differentials (a siphon-like function), it is for the speci:Eic purpose of
pumping oil to
surface.
United States Patent No. 4,509,599 to Chenoweth et al, GAS WELL LIQUID
REMOVAL SYSTEM AND PROCESS, issued April 9, 1985, describes a system and
apparatus for dewatering a gas well which, at the well-bore's bottom end has
collected sufficient fluid (water, for example) that the bottom-hole pressure
(adjacent
the production from formation to casing) is insufficient to independently
transport
gas from formation to surface (through, it is assumed, a conduit or tubing
string
secondary to the casing's cross-section).
Chenoweth's invention pro~~ides for the division of the casing's annulus into
1 ~ tmo independent conduits (typically, a tubing string and the casing/tubing
annulus), with a compressor at surface producing lo~n~er pressure ~~ithin one
of the
conduits sufficient that production pressure (from formation) at bottom-hole
propels
gas-fluid mixture to surface through that low-pressure conduit, permitting gas
alone
to flow through the other conduit (once the o~~er-pressure situation has been
remedied by remo~~al of sufficient fluid from the well's bottom). There is
also
provided a means of heating the top segment of the mixed fluid-gas-carr~~ing
conduit to a~~oid precipitation of paraffin.
It is a necessary part of the Chenoweth in~~ention that both conduits
2~ communicate with formation throughout the process claimed. It is also
provided
that a lowered pressure (partial ~~acuum) is applied, at surface, which Can be
difficult, and which might damage the well's production interface. It does not
contemplate any need to segregate production zones from the method or
apparatus
for dewatering the well. It is a "closed" systelll 111 that all matter
exhausted from the
s
CA 02350453 2001-06-13




~~ellbore is (once liquids are separated) inserted into the gas collection
system to the
sales line.
The discussion in the prior art cited in the Chenoweth specification discloses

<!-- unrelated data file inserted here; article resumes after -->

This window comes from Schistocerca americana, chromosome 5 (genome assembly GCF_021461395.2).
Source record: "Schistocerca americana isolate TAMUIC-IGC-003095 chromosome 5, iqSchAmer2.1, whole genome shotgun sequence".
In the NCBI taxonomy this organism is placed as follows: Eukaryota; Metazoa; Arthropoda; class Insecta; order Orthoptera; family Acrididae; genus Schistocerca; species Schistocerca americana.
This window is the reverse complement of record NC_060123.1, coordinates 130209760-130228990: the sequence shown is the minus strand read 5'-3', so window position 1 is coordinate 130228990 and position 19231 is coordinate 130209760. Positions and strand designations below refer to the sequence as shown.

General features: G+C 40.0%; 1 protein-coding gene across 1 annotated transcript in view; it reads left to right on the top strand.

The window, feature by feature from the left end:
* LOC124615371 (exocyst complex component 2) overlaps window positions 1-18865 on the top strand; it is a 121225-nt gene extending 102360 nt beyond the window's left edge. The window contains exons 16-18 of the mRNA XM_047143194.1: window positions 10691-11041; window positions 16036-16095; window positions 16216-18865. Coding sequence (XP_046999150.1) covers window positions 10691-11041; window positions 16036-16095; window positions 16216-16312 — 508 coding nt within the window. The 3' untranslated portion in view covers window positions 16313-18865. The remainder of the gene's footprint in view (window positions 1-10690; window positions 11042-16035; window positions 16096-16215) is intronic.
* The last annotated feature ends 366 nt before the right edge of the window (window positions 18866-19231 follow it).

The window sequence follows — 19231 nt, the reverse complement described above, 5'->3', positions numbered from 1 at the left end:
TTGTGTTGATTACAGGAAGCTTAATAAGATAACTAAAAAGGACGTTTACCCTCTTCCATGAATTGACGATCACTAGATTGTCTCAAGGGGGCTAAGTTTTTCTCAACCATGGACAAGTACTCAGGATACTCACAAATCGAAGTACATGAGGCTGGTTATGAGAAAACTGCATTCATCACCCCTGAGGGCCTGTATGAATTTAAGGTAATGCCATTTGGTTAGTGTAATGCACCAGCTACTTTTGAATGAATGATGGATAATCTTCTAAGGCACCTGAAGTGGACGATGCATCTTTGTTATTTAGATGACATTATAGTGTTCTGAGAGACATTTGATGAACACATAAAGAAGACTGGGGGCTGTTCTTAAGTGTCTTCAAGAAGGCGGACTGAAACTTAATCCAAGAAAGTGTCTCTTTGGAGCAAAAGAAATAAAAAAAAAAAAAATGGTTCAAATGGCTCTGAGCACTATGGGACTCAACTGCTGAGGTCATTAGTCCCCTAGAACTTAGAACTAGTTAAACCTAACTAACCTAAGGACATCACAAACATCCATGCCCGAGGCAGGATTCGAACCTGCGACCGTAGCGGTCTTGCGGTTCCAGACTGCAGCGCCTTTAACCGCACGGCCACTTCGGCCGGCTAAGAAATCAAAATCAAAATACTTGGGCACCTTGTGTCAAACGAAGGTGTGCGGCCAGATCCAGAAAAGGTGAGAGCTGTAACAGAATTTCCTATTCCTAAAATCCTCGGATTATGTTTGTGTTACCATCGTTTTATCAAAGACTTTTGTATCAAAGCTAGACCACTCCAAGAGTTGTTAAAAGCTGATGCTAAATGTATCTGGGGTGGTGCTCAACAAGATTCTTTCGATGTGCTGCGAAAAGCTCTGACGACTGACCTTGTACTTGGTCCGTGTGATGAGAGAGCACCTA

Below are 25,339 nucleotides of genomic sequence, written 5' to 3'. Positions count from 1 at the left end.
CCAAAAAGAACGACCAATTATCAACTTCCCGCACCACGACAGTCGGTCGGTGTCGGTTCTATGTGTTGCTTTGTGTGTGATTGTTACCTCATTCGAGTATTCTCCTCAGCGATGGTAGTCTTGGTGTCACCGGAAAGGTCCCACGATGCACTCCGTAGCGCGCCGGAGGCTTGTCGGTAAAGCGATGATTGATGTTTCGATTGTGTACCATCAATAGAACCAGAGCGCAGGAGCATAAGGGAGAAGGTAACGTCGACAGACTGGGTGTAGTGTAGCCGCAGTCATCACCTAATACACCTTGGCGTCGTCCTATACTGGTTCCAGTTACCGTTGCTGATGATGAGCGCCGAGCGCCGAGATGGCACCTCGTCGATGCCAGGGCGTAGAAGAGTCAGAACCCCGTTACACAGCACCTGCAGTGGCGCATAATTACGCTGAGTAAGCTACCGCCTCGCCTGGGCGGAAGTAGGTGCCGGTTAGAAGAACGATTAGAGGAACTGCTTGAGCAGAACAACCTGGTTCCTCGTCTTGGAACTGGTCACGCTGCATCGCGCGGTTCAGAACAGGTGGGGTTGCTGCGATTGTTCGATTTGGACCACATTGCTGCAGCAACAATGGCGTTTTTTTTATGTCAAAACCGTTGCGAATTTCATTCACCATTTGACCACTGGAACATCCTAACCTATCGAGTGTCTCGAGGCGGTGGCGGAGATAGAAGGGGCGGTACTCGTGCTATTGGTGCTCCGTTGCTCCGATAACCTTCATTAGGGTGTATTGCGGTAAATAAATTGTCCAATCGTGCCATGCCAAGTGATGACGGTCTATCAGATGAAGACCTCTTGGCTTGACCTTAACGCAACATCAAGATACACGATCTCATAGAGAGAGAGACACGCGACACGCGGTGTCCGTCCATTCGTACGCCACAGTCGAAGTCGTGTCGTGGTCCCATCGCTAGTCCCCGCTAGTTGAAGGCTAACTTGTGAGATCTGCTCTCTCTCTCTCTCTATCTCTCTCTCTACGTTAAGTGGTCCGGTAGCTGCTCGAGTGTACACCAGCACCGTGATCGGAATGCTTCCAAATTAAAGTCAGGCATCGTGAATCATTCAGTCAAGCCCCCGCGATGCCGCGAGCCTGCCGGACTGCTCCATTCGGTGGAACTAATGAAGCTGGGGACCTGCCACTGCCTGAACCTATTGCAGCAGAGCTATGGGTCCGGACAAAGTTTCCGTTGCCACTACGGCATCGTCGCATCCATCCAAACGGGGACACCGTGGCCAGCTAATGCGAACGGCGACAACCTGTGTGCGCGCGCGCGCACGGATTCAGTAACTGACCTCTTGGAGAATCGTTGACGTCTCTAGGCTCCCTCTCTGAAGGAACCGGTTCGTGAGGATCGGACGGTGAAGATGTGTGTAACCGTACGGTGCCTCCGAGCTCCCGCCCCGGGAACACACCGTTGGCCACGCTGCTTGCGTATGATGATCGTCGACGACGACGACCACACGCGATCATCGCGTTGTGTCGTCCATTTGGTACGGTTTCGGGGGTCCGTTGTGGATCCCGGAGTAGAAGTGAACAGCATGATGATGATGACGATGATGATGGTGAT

the insertion of highly pressurized gas into a ~n~ell-bore to cause the
e~~acuation of
gas and liquid from well-bottom through a second "siphon tube" string to
"unload"
a gas well, as well as methods involving gas-lift valves, downhole mechanical
pumps, differential gas intermitter systems, and the like, and claims to
overcome the
difficulties inherent in those systems. Of particular interest here is the
mention of
insertion of high pressure gas to "blow" liquid-gas mixtures up a siphon tube
depended within the well's casing, as a variant to reduction of pressure from
collection system pressure ranges to lo~n~er, atmospheric pressure ranges, in
order to
exhaust gas through the SIphOI1 tube at hlgh ell0ugh ~'elOCltleS to unload the
problematic well.
1~
The cure in the objects of the Chenoweth '599 patent for damage potential
frOlll hlghh' pleSSUrIZIIIg the CaSlIlg (and production fl7rmatlOn) 1S to
significantl~~
reduce the pressure through the siphon tubing, thus permitting formation
pressures
to be the highest pressures in the system (and thus eliminating formation
damage
potentials caused by insertion of high pressure gas from surface into casing,
which
can "drive" entrapped liquids and solids at bottom-hole in the well-bore back
through the casing perforations into formation).
United States Patent No. 4,437,514 to Canalizo DEWATERING APPARATUS,
2~ issued March 20,1984, discloses a ~~al~~e-set comprised of two valves, one